- use of multiple low cost Inertial Measurement Units (IMUs) across the cooperative missile network to improve group navigation
- use of multiple GNSS feeds across the cooperative missile network when some are jammed or degraded to improve group navigation
- use of geolocation using diverse technologies that are distributed across the missile network
- synchronisation of timing information within the cooperative missile network
Challenge 4: Application of Artificial Intelligence
This general challenge area seeks to understand how advances in AI could be exploited in cooperative missile systems. For example:
- improving the robustness of limited bandwidth communications between the cooperative missile network
- optimising the searching of a scene across the distributed cooperative missile network
- target detection in the presence of obscurance (e.g. smoke or camouflage systems) across a distributed cooperative missile network
Want to learn more about these challenge areas? Read the full competition document here.
Webinars and online events
Competition Webinar: 20 June 2022
This webinar will provide more information on the challenge areas and how to submit a proposal. There will be an opportunity to ask questions. If you would like to get involved, please register on the Eventbrite page.
Register now: https://www.eventbrite.co.uk/e/its-good-for-missiles-to-talk-qa-session-tickets-350506714017
Submit a proposal
Do you have a solution or novel approach that may help our ability to develop cooperative missile technologies? Submit an idea and help DASA and Dstl exploit cooperative missiles that can communicate with each other to complete a shared mission.
Read the full competition document to learn more and submit a proposal: https://www.gov.uk/government/publications/competition-its-good-for-missiles-to-talk
18 Jul 22. Leonardo establishing AW149 facility in UK. Leonardo is establishing a manufacturing facility for the AW149 helicopter at its Yeovil plant in southern England, with a “multim-pound” investment announced at the Farnborough Airshow on 18 July. The company said that tooling for the new AW149 line is scheduled to be delivered to site in the fourth quarter of 2022, and that it will leverage commonalities with the AW189 that was earlier produced in Yeovil.
“This investment will ensure that the first UK AW149 can be delivered into operational service in the Ministry of Defence’s [MoD’s] stated 2025 timeframe,” Leonardo said.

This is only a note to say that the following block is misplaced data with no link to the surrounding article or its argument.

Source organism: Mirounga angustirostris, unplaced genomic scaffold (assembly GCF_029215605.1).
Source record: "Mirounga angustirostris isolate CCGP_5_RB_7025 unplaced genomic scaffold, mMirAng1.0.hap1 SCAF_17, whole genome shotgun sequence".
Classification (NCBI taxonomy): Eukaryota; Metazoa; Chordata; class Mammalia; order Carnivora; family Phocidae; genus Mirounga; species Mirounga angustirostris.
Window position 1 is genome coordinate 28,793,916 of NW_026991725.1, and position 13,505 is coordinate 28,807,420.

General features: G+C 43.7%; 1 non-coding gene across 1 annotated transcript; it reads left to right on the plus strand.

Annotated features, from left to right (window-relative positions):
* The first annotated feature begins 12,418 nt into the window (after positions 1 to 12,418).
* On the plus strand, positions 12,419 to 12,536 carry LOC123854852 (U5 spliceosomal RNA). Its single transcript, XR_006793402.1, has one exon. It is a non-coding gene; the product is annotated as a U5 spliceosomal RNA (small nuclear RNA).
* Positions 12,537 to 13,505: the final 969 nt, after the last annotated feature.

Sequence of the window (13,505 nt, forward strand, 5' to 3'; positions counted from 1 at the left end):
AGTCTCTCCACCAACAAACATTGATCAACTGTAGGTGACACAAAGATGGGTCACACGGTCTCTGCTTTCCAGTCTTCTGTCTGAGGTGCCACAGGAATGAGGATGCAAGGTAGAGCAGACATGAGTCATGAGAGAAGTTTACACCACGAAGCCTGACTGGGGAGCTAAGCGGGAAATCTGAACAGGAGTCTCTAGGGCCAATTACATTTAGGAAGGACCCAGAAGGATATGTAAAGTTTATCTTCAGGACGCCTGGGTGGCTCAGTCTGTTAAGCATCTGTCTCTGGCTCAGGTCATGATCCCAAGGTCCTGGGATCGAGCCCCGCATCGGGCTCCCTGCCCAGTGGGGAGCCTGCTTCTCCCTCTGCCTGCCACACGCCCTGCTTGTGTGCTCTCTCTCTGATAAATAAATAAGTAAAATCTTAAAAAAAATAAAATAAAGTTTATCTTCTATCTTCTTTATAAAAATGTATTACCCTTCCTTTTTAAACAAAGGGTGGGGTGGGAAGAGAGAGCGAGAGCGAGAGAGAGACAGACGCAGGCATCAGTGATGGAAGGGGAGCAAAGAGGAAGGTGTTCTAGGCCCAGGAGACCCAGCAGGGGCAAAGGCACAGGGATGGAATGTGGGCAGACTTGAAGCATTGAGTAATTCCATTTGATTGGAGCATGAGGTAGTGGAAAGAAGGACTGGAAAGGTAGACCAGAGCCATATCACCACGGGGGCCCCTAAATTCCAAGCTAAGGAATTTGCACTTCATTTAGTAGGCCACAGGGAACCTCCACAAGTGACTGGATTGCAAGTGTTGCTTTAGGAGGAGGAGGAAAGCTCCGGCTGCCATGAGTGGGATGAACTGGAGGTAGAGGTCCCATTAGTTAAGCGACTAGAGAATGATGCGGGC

As noted in the Leonardo statement, the MoD put out a tender to replace the Airbus Helicopters Puma HC2 and three other rotorcraft types under the New Medium Helicopter (NMH) requirement.
“Should Leonardo be successful in winning the competition, its existing helicopter design and engineering site in Yeovil will have the infrastructure and skills readily available to deliver to this ambitious timescale,” the company said. (Source: Janes)
18 Jul 22. BAE Systems ‘in a good place’ to meet UK’s UAS Challenge. BAE Systems feels it is “in a good place” to meet the United Kingdom’s upcoming Unmanned Aircraft System (UAS) Challenge to develop quick-to-field uncrewed aircraft, unveiling its UAS Concept family of systems ahead of the Farnborough Airshow. BAE Systems’ head of the future systems, Steve Reeves, told Janes on 15 July that the company’s UAS Concept family could provide the Ministry of Defence (MoD) with the options it is looking for under the UAS Challenge announced just the day before by chief of the Air Staff Air Chief Marshal Sir Mike Wigston.
“For the UAS Challenge, I think we are very well placed to have conversations when that competition starts,” Reeves said at the Royal International Air Tattoo, where BAE Systems was showcasing full-sized mock-ups of its UAS Concept 1 and UAS Concept 2, with other concepts potentially in the offing also.(Source: Janes)
18 Jul 22. New £5m innovation fund for cutting edge veterans’ healthcare. Bids open for £5m funding for the Veterans’ Health Innovation Fund to enhance veterans’ healthcare.
- Bids open for £5m funding for innovative projects and cutting edge-tech to enhance veterans’ healthcare
- The Veterans’ Health Innovation Fund will support development of new treatments, techniques and interventions, including through use of AI, virtual reality and regenerative engineering
- Bids sought for initiatives to help enhance female veterans’ healthcare in particular
A new £5m fund has opened today for projects which will provide innovative healthcare treatments for veterans.
The funding will support organisations looking to research and trail cutting-edge technology which could help veterans with complex healthcare needs.